In 2012, Toronto City Council, in a round of cuts to city services, voted to discontinue supporting the High Park Zoo and seek alternate funding. The zoo cost over $100,000 annually to operate and was operated by the city's Park and Recreations Department. An organization "Friends of the High Park Zoo" was formed to fund-raise and seek other sponsors for the zoo. In April 2012, the organization was successful in finding a sponsor (The Honey Family Foundation) while the organization develops a permanent source of funding. The sponsor will match public donations for the next three years.[22]

Activities[edit]

The park includes several attractions, including the High Park Trackless Train ride that circles the entire park, a set of baseball diamonds, tennis courts, several playgrounds, hillside gardens, a zoo (not a petting zoo) and Colborne Lodge historical museum. The park is also home to the High Park Nature Centre, a non-profit organization run by High Park Initiatives (the park's charitable organization). The Nature Centre offers nature appreciation and park stewardship programs to local schools, community groups and families throughout the year. There are 18 designated group picnic sites that can be reserved through the City of Toronto.[4]

Children's playgrounds[edit]

Playground prior to fire
New 2012 castle
Jamie Bell Adventure Playground

There are two main children's playgrounds in High Park. There is a playground in the northwest quadrant with a wading pool, picnic areas and snack bar. In the south-east corner of the park, an 'adventure playground' for children was assembled by volunteers in 1999. The playground is named after Jamie Bell, a volunteer who initially pioneered the idea.[2] In March 2012, a portion of the wooden play structures was burned down in an act of arson. The castle was rebuilt on the weekend of July 7–8, 2012 by volunteers. Another small play area is in the ravine just north of Grenadier Pond.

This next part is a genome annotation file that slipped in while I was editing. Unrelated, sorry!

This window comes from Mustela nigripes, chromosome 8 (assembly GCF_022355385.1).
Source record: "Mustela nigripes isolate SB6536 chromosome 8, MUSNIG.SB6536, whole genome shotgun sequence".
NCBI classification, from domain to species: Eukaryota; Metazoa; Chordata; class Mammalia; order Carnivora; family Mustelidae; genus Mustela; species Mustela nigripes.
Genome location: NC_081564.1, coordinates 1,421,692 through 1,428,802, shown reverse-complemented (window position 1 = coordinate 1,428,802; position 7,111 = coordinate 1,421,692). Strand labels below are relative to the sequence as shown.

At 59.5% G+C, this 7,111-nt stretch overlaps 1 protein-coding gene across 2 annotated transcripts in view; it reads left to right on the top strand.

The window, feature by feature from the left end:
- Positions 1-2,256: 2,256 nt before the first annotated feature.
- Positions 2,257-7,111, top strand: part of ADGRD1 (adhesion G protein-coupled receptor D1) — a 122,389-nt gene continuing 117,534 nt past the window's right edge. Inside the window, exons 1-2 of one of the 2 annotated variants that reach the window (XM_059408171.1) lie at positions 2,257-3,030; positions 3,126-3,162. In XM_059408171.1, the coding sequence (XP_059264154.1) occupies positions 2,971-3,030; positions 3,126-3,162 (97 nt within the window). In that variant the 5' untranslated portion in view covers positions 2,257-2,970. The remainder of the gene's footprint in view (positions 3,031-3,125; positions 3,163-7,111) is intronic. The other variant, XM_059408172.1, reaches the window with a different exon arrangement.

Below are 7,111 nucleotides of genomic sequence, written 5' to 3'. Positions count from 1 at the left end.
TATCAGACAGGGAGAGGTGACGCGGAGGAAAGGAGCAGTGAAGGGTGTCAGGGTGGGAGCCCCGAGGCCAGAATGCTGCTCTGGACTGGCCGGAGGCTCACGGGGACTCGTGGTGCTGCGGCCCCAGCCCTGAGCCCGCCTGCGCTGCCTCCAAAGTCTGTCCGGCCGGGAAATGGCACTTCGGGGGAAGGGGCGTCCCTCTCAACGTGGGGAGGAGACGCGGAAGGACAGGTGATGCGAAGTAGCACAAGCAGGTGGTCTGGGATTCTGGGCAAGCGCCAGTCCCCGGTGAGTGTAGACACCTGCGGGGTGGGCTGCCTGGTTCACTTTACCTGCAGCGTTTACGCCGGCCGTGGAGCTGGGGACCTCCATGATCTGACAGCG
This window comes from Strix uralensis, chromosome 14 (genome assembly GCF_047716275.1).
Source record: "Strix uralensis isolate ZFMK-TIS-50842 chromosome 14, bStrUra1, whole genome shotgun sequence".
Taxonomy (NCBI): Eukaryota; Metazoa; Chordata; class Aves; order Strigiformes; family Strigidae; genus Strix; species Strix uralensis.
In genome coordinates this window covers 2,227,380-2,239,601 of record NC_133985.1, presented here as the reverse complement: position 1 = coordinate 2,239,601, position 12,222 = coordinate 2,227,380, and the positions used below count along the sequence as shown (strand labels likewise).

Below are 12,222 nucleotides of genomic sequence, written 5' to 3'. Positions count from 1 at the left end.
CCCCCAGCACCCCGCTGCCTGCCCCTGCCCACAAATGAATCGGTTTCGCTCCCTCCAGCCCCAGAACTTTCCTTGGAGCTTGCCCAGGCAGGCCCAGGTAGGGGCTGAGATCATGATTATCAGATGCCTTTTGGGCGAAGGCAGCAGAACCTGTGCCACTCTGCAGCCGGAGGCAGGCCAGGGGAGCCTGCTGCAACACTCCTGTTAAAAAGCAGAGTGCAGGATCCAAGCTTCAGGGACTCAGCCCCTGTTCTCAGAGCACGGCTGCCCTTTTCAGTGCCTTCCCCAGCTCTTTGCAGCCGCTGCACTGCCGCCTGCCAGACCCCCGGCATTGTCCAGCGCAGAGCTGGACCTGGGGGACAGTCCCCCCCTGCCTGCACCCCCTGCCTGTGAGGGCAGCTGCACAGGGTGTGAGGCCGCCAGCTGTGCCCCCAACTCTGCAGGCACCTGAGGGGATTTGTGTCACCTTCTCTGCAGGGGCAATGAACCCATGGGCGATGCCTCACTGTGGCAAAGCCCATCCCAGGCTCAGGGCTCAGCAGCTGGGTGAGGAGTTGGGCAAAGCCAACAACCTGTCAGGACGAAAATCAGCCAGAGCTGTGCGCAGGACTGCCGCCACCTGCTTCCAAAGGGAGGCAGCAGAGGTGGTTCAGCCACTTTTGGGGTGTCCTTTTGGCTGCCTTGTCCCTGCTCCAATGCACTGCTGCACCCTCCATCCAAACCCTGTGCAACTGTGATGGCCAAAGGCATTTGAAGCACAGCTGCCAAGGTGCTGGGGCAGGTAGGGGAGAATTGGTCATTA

Dog walking areas[edit]

Dogs are welcome in the park, but only on a leash. An "off-leash" area is located on the east, just south of the Grenadier Restaurant parking lot.

Grenadier Cafe[edit]

Grenadier Cafe

A 300-seat restaurant and outdoor patio area is located in the centre of the park at the intersection of West Road and Colborne Lodge Road. The restaurant opened in May 1958 as a dining room and coffee shop, known as The Grenadier.[23] The outdoor patio area was added later. Due to the condition in the Howards' conveyance forbidding the consumption of alcohol in the park, High Park is the last "dry" area of the City of Toronto, and the Cafe restaurant and banquet hall is not licensed to serve alcohol. The restaurant is owned by the City of Toronto, and privately operated under contract by The Grenadier Group.

An outdoor organic produce market operates during the weekends. Twice a year, plant sales are held at the Cafe of plants native to the park to raise money for conservation activities. The plants are native to High Park and Ontario and cultivation of the plants is encouraged to preserve the species. The Cafe is also used for community meetings.

High Park Nature Centre[edit]

The High Park Nature Centre, located on Parkside Drive, north of Howard Park Avenue, serves as an educational centre for visitors to the Park. It has programs for elementary and secondary schools and summer day camps. The Centre organizes nature walks in the park. It is operated by High Park Initiatives, a registered non-profit organization.[24]

High Park Trackless Trains[edit]

Trains run daily in the summer months from 10:30 AM (weather permitting). Stops are scheduled at the Bloor Street entrance (stop 4), the Black Oak Cafe (stop 5), Grenadier Pond (stop 7), the Zoo and children's castle (stop 1).